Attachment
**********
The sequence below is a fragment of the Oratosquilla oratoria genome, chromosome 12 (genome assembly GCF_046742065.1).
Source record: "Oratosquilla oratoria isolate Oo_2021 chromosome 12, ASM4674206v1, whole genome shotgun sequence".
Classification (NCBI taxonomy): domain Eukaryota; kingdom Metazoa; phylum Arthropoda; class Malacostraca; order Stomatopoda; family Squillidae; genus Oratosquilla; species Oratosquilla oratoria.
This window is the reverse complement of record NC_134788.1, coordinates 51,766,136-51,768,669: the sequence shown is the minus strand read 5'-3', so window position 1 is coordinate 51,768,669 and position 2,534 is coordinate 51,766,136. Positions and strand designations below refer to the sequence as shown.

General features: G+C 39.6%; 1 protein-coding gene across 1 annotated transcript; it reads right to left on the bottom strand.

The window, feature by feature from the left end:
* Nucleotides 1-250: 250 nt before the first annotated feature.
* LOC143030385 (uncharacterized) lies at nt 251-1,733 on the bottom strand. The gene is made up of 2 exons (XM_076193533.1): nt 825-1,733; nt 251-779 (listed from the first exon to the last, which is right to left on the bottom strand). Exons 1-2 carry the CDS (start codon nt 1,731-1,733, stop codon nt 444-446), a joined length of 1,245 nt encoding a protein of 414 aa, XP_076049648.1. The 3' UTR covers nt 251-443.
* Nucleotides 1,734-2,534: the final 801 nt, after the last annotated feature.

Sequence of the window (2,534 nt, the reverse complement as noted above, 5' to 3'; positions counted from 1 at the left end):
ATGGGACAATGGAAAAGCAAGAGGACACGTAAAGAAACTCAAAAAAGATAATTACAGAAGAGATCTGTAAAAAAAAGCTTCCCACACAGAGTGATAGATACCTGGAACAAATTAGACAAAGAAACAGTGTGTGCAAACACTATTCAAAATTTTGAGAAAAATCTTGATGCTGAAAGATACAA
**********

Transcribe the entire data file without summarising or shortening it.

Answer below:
The sequence below is a fragment of the Oratosquilla oratoria genome, chromosome 12 (genome assembly GCF_046742065.1).
Source record: "Oratosquilla oratoria isolate Oo_2021 chromosome 12, ASM4674206v1, whole genome shotgun sequence".
Classification (NCBI taxonomy): domain Eukaryota; kingdom Metazoa; phylum Arthropoda; class Malacostraca; order Stomatopoda; family Squillidae; genus Oratosquilla; species Oratosquilla oratoria.
This window is the reverse complement of record NC_134788.1, coordinates 51,766,136-51,768,669: the sequence shown is the minus strand read 5'-3', so window position 1 is coordinate 51,768,669 and position 2,534 is coordinate 51,766,136. Positions and strand designations below refer to the sequence as shown.

General features: G+C 39.6%; 1 protein-coding gene across 1 annotated transcript; it reads right to left on the bottom strand.

The window, feature by feature from the left end:
* Nucleotides 1-250: 250 nt before the first annotated feature.
* LOC143030385 (uncharacterized) lies at nt 251-1,733 on the bottom strand. The gene is made up of 2 exons (XM_076193533.1): nt 825-1,733; nt 251-779 (listed from the first exon to the last, which is right to left on the bottom strand). Exons 1-2 carry the CDS (start codon nt 1,731-1,733, stop codon nt 444-446), a joined length of 1,245 nt encoding a protein of 414 aa, XP_076049648.1. The 3' UTR covers nt 251-443.
* Nucleotides 1,734-2,534: the final 801 nt, after the last annotated feature.

Sequence of the window (2,534 nt, the reverse complement as noted above, 5' to 3'; positions counted from 1 at the left end):
ATGGGACAATGGAAAAGCAAGAGGACACGTAAAGAAACTCAAAAAAGATAATTACAGAAGAGATCTGTAAAAAAAAGCTTCCCACACAGAGTGATAGATACCTGGAACAAATTAGACAAAGAAACAGTGTGTGCAAACACTATTCAAAATTTTGAGAAAAATCTTGATGCTGAAAGATACAA